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Home > Press > Scientists Study Possibility of Migration of Nanoparticles from Foodstuff Packaging to Products

Abstract:
Iranian researchers from the University of Tehran studied the possibility of the migration of nanoparticles from nanocomposite packaging (bottles) to foodstuff products using inductive coupled plasma spectroscopy method.

Scientists Study Possibility of Migration of Nanoparticles from Foodstuff Packaging to Products

Tehran, Iran | Posted on March 16th, 2014

The bottles were made of poly (ethylene terephthalate) (PET) and clay nanoparticles through melt blending method. Taking into account the application of nanocomposite bottles as packaging stuff, results of the research may have numerous applications in various fields such as foodstuff, medical, and chemical industries.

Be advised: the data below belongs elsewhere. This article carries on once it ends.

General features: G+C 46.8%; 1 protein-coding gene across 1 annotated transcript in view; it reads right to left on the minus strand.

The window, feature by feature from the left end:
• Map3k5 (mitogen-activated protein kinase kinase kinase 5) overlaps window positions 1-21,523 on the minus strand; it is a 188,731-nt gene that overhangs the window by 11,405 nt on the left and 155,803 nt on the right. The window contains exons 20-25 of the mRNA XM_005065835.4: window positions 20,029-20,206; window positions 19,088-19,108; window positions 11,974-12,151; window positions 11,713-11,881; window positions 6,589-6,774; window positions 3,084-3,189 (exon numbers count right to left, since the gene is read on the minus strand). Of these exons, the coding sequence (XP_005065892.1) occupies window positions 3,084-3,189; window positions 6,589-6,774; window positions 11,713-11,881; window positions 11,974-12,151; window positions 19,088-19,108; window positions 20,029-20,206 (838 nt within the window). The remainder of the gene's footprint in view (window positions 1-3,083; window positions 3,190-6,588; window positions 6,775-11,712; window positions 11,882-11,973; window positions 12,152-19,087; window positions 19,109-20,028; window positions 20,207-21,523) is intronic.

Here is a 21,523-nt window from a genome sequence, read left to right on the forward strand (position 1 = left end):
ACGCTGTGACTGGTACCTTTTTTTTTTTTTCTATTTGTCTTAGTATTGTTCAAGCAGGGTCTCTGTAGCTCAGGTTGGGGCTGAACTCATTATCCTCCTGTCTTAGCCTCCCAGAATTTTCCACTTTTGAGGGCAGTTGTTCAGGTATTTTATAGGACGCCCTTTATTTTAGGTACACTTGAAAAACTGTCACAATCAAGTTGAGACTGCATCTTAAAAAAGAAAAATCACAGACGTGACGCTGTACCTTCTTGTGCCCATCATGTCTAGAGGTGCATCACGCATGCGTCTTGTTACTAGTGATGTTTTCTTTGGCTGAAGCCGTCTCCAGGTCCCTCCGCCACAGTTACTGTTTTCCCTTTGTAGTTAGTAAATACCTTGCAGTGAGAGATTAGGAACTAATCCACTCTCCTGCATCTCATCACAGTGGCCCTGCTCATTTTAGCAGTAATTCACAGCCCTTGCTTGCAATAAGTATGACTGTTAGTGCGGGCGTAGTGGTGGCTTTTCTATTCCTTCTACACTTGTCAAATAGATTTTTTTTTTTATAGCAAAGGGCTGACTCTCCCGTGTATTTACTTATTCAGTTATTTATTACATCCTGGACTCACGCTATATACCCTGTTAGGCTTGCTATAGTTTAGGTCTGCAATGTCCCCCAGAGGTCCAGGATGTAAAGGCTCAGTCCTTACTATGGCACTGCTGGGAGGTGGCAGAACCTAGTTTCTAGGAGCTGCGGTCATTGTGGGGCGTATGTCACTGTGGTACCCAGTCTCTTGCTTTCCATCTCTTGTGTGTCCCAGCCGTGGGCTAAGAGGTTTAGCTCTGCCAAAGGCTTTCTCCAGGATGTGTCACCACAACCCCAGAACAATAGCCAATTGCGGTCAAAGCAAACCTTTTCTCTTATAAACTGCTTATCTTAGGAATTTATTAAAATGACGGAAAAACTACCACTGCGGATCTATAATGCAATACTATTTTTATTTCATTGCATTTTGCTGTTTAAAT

Studying the possibility of aluminum and silicone migration to acidic food simulant was the main objective of the research. In this research, nanocomposite bottles were firstly made of poly (ethylene terephthalate) (PET) and clay nanoparticles through melt blending method. Then, a test was carried out to study the migration of silicone and aluminum elements from nanocomposite bottles to acidic food simulant. To this end, a determined area of the nanocomposite bottle was cut and immersed in acidic food simulant.

Results showed that clay nanoparticles could migrate from PET nanocomposite bottles to acidic food simulant. The concentration of aluminum and silicone increased in acetic acid solution after a while and when temperature increased. Moreover, TEM and AFM results showed both intercalation and exfoliation morphology in PET/clay nanocomposites.

The researchers are currently working on the production of safer nanocomposite bottles by using various nanoparticles and by changing the method to produce bottles.

Results of the research have been published in Packaging Technology Science, vol. 27, issue 2, February 2014, pp. 161-168.

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